That GOP Debate In New Hampshire: A Pleasant Surprise On Immigration



Rob
Sanchez
has a powerful

post
this morning about Gov. Tim Pawlenty`s

Chamber of Commerce
-compliant immigration policy,
but I am astonished to say I don`t really agree with
Rob`s dismissal of the immigration component in last
night`s GOP presidential debate as "superficial".

The transcript
is

here
(I`m excerpting the relevant portion

here);
a YouTube excerpt is

here
.

Of course, it`s
scandalous and stupid that none of the candidates called
for 1) an

anti-unemployment immigration moratorium
; 2) a
comprehensive anti-illegal immigration policy comprising
a) a sealed border to stop the illegal flow b)
elimination of the illegal stock by increased
deportation, attrition through enforcement, overthrow of

Plyler v. Doe
,
abolition of

birthright citizenship
etc.

But short of
that, and setting aside all the

claptrap
about "compassion"
and

immigrant forebears
that American pols seem to feel
necessary, the candidates were surprisingly
firm—certainly firmer than the moderator, CNN`s John
King, seemed to want or expect.

This can only be
a tribute to the terror inspired in the candidates by

New Hampshire`s
patriotic peasantry—and, we like to
think, to the

pitchforks
that

VDARE.com and others in the movement
have been
stockpiling for them all these years.

Highlights

  • Herman Cain endorsed abolition of
    Birthright Citizenship—he said "I don`t believe
    so"
    when asked if the "Anchor Baby"
    loophole should exist.

     
  • Cain also endorsed Arizona-style
    state action to eliminate the illegal stock, as did
    Pawlenty (!) and Santorum. (I think: he said:
    "the federal government should


    not require states
    to provide
    government services"
    .)
  • Santorum also said "We should
    not be offering to people—particularly those who


    broke the law to come here
    or

    overstayed their visa
    —we should not be
    offering government benefits"
    . I presume this
    was a mis-statement, but on its face it seems to
    show an awareness that government transfer payments
    are a

    problem for legal immigration policy
    too—in

    Milton Friedman`s famous formulation:

     
  • Both Paul and
    Gingrich contrasted deficient border security with
    the effort made in Iraq and Iran. As Paul put it:
    "We should
    think about protecting our borders, rather than the



    borders between Iraq

    and Afghanistan"
    .
    That may not seem much—but both were interrupted
    with applause. 
    Politicians notice applause. Out on the
    campaign trail, it can end up making policy.

     

  • Gingrich and
    Pawlenty endorsed using the



    National Guard

    on the


    Mexican border
    ;
    in fact, Pawlenty congratulated himself on sending
    the


    Minnesota National Guard.

     

  • Ron Paul
    heroically responded to King`s tendentious question
    on Emergency Rooms ("A
    5-year-old child of an illegal immigrant walks into
    an emergency room. Does the child get care?"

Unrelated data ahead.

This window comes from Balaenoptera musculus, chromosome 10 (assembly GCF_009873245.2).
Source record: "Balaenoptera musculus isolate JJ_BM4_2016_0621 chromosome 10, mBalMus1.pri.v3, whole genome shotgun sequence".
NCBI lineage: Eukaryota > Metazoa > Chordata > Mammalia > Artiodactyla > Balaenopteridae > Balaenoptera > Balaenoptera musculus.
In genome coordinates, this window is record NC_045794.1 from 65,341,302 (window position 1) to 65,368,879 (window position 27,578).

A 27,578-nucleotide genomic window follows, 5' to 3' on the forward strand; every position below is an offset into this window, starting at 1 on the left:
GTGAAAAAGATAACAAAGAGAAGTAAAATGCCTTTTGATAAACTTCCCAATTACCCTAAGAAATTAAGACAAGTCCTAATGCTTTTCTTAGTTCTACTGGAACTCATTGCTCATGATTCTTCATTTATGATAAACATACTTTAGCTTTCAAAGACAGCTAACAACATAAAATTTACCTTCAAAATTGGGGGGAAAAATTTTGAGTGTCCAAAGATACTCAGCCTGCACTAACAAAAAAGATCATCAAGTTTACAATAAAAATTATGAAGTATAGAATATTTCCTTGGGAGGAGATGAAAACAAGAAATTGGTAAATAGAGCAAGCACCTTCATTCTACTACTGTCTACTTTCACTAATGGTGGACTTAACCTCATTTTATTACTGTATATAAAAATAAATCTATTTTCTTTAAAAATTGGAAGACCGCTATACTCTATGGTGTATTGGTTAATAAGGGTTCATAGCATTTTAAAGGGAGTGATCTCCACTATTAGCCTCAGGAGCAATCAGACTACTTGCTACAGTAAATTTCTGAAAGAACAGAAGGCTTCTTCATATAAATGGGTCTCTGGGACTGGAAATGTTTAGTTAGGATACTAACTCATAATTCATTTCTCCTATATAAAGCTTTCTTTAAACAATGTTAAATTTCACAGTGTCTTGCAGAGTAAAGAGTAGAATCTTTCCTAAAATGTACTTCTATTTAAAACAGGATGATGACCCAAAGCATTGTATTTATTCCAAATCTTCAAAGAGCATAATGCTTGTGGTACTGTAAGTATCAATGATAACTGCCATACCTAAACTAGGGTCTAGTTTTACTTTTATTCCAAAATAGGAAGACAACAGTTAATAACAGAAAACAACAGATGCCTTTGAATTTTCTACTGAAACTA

) by
    essentially saying no ("Well,
    first off,



    we shouldn`t have the mandates.

    We bankrupted the



    hospitals

    and the



    schools in Texas

    and other states. We shouldn`t give them easy
    citizenship"
    ).
    Without prompting, Paul even went on to imply that,
    despite


    recent ominous signs,

    he`s cool on amnesty ("We
    shouldn`t give them easy citizenship"
    )

     

  • Gingrich
    similarly refused to be trapped on amnesty:
    "No serious
    citizen who`s concerned about solving this problem
    should get



    trapped into a yes/no answer

    in which you`re either for totally selling out
    protecting America or you`re




    for totally kicking out 20 million people

    in a heartless way. There are—there are humane,
    practical steps to solve this problem, if we can get
    the politicians and the news media to just deal with
    it honestly."

    This implies awareness of the policy option



    always omitted

    in immigration enthusiast


    pollaganda
    :
    attrition through enforcement.

     

  •  Pawlenty
    even showed awareness that anchor-baby Birthright
    Citizenship is a


    judicial interpretation
    ,
    not a constitutional provision:
    "That result
    is because a U.S. Supreme Court determined that that
    right exists, notwithstanding language in the
    Constitution."
    In contrast, four years ago


    John McCain

    tried (unsuccessfully) to fool voters into thinking


    Birthright Citizenship

    was somehow blessed by the Founding Fathers.

(Mitt Romney and
Michele Bachmann were not called upon in this exchange,
and did not feel impelled to refer to immigration at
all. But Romney at least made enough pro-patriot noises
to get


Tom
Tancredo`s endorsement

when



Tancredo  bowed
out

of the last presidential race. And Beltway immigration
patriots have


real
hopes for Bachma
nn,

although they`ve been disappointed before).

Needless to say,
all this and a marked ballot paper could get us amnesty,
or at least a continuation of America`s




post-1965 immigration disaster
.
But hypocrisy is famously the homage that vice pays to
virtue. And this pandering is the obeisance that GOP
professionals now feel obliged to pay to patriotism.

Put this in
perspective. Note that, in dramatic contrast to the



nightmare reign of the disastrous Dubya,

nobody even mentioned amnesty. 

It`s not perfect,
but it`s good.


Click

here

for relevant portion of debate—key points highlighted.


Peter Brimelow
(email him) is editor of


VDARE.COM
and author of the much-denounced
 Alien Nation: Common Sense About America`s Immigration Disaster,

(Random House –
1995) and


The Worm in the Apple
(HarperCollins – 2003)